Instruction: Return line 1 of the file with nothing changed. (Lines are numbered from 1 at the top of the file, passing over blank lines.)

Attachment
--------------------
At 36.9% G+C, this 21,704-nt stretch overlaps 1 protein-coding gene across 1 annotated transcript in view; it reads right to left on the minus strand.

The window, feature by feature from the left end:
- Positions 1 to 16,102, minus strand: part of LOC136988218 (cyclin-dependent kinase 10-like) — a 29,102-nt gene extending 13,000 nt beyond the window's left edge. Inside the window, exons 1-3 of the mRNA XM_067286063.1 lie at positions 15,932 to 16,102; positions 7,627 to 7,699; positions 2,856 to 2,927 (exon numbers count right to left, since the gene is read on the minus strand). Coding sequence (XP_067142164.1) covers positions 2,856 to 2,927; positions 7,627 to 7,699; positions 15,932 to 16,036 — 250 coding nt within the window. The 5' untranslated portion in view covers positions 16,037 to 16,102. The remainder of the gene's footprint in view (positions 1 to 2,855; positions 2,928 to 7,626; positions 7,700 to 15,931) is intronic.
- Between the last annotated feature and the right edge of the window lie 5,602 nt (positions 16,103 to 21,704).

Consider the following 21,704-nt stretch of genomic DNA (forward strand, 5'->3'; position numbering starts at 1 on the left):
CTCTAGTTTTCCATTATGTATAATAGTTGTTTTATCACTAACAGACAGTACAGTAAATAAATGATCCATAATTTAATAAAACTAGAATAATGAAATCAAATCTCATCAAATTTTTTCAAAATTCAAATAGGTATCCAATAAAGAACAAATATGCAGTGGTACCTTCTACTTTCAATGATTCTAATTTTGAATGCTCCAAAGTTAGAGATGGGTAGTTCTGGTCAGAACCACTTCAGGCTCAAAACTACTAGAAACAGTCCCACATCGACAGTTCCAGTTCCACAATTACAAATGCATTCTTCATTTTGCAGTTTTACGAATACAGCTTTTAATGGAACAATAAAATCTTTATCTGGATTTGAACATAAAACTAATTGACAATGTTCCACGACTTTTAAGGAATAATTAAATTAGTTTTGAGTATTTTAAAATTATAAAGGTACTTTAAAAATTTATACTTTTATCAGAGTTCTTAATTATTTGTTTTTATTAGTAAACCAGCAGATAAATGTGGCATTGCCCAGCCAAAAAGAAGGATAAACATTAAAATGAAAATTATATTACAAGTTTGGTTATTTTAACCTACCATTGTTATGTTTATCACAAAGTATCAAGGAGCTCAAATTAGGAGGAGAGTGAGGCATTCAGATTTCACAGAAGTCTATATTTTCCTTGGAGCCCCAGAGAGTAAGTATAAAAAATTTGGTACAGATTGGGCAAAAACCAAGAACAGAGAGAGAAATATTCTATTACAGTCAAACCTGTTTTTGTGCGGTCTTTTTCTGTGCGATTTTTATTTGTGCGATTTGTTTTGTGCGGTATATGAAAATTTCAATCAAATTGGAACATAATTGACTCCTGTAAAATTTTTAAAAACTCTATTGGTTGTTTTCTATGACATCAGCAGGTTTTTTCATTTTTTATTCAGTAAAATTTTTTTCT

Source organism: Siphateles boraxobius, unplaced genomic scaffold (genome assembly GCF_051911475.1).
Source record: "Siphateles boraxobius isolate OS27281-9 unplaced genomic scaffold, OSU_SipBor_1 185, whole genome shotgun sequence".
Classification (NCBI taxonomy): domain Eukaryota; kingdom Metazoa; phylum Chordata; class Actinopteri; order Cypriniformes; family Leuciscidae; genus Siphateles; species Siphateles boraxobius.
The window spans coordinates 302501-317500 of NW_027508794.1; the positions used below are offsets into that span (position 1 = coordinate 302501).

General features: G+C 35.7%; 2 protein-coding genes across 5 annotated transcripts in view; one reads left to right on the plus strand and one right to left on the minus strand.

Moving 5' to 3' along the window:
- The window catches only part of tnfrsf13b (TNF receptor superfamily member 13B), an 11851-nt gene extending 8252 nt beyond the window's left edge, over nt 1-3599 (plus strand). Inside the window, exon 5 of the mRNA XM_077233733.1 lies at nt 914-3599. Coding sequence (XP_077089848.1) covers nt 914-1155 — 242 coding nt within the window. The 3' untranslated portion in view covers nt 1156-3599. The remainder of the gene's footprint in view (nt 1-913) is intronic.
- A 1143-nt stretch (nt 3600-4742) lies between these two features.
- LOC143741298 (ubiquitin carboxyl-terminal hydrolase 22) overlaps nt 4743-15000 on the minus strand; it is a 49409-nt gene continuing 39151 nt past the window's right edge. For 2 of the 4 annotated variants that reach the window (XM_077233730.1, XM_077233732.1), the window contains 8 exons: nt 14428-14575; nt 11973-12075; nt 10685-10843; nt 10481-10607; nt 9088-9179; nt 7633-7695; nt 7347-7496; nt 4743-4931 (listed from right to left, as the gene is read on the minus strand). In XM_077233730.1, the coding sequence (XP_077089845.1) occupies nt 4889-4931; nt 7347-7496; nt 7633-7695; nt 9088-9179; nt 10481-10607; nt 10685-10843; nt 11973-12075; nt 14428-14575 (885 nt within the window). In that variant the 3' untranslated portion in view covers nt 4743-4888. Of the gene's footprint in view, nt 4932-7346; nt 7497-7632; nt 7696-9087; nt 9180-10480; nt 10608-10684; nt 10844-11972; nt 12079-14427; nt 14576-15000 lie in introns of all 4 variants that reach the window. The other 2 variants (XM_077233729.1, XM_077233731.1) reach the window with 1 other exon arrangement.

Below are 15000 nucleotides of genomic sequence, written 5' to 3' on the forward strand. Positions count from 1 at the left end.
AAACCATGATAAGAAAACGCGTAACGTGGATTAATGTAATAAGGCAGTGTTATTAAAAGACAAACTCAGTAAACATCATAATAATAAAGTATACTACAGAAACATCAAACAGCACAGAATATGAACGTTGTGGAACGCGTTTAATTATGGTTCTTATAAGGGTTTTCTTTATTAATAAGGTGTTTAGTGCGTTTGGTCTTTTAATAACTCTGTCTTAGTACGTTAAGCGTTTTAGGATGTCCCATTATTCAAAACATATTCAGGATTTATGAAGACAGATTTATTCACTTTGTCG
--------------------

At 36.9% G+C, this 21,704-nt stretch overlaps 1 protein-coding gene across 1 annotated transcript in view; it reads right to left on the minus strand.